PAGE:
Commented Dec 2, 2012 at 10:09
  • As your nice question =) Commented Dec 2, 2012 at 10:16
  • The question was not mine. :P Ctype.h asked it. :D
    – Alenanno
    Commented Dec 2, 2012 at 10:17
  • 1
    No problem! And welcome to Russian SE. :) My name in the center says "edited # mins ago"... This means I edited the post. :) If you've got any question, try Russian Language Meta or Ask a Russian moderator in chat. :)
    – Alenanno
    Commented Dec 2, 2012 at 10:23
  • 1
    "(Stress) accent always falls on ё". However in words like трёхмерный the stress is not the primary one. Commented Oct 8, 2022 at 17:46

It is a distinct letter. You can find more details on Wikipedia (Original Russian Wiki)

The letter has a rich history, and is currently somewhat-optional but required in specific cases (translation from Russian Wiki):

According to the Letter of the Ministry of Education and Science of the Russian Federation of 03.05.2007, № AF-159/03 "Decisions of the Interdepartmental Commission on the Russian language" [17] one is required to write the letter "ё" in cases where there may be confusion in pronouncing the word, such as in proper names; as ignoring the letter "ё" in this case is a violation of Federal Law "On the state language of the Russian Federation."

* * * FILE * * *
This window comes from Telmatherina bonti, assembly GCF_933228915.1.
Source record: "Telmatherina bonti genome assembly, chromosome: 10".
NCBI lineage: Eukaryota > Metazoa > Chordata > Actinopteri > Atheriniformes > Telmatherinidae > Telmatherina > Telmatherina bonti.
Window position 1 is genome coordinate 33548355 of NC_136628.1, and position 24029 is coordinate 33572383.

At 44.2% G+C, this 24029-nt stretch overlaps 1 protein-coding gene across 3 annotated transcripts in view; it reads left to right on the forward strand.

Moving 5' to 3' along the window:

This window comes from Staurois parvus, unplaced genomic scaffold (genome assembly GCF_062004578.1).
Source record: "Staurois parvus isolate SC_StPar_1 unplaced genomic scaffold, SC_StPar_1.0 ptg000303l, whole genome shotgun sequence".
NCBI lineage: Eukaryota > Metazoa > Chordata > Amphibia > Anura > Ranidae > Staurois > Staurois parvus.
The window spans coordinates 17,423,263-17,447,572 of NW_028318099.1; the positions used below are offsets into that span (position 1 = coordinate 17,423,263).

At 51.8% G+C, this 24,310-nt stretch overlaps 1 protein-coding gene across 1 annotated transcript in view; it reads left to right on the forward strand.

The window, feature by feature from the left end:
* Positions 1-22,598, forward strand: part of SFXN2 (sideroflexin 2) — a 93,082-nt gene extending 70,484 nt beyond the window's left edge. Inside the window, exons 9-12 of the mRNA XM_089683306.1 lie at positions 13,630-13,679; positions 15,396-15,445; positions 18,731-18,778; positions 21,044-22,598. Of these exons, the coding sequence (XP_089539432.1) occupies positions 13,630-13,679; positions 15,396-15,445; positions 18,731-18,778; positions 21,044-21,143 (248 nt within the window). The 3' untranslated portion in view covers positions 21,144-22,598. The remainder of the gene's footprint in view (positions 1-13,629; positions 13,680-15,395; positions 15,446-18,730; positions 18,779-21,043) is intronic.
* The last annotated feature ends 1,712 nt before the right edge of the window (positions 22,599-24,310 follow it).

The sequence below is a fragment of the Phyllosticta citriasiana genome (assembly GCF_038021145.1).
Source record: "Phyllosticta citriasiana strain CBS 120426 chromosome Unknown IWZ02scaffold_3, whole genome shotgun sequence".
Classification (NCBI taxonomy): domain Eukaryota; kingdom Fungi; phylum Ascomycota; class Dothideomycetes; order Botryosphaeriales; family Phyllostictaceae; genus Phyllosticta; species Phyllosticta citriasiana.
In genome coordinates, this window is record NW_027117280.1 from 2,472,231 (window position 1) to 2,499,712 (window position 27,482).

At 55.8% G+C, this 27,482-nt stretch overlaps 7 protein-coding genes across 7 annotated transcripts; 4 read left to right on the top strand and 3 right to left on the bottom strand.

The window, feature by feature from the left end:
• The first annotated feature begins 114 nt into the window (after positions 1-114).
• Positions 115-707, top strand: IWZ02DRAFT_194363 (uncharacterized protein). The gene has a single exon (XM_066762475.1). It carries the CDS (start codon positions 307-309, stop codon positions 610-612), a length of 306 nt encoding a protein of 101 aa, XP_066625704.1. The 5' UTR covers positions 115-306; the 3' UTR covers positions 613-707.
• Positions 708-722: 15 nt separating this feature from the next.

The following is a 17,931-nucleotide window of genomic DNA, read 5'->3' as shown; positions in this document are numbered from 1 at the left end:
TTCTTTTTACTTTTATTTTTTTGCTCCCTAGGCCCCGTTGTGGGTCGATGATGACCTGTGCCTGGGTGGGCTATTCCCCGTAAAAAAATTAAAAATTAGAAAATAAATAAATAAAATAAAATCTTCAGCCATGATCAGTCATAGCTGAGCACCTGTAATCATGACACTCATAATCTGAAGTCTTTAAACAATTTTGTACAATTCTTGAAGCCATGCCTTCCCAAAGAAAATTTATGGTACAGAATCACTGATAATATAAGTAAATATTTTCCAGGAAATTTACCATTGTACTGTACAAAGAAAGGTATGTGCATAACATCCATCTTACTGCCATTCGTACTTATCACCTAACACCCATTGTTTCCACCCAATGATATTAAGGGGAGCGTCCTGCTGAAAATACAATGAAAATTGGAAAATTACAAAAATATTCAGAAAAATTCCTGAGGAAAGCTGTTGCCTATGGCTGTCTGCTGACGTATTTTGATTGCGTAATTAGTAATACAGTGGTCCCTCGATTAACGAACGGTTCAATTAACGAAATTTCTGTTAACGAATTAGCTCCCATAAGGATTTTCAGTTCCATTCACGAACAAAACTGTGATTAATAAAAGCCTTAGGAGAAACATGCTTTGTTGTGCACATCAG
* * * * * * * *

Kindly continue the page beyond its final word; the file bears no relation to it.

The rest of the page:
According to the rules of Russian spelling and punctuation in the regular printed texts the usage of "ё" is optional. However, at the request of the author or editor any book can be reprinted using "ё". (src: "Правила русской орфографии и пунктуации. Полный академический справочник. Под ред. В. В. Лопатина", ЭКСМО, 2006. Стр. 20, § 5)


Using е instead of ё may change the meaning of word. Все means all. Всё has another meaning; the end or death, as in the joke about the shortest telegram "Изя - всё!", or all ot this "Всё это".

Все собрались?
Everybody here?

Всё собрали?
Did you collect all the stuff?


According to the executive order from Dec 24th, 1942 the letter "ё" is to be used in school education and in litterature, but many people recently have ignored this letter. Actually, it makes reading easier, because we read words as a whole, not by letters, and this letter is very much helpful, especially in fast reading.

  • While I agree that ё is a separate letter, I'd like to see an explanation of how it makes reading easier.
    – Aleks G
    Commented Dec 3, 2012 at 8:45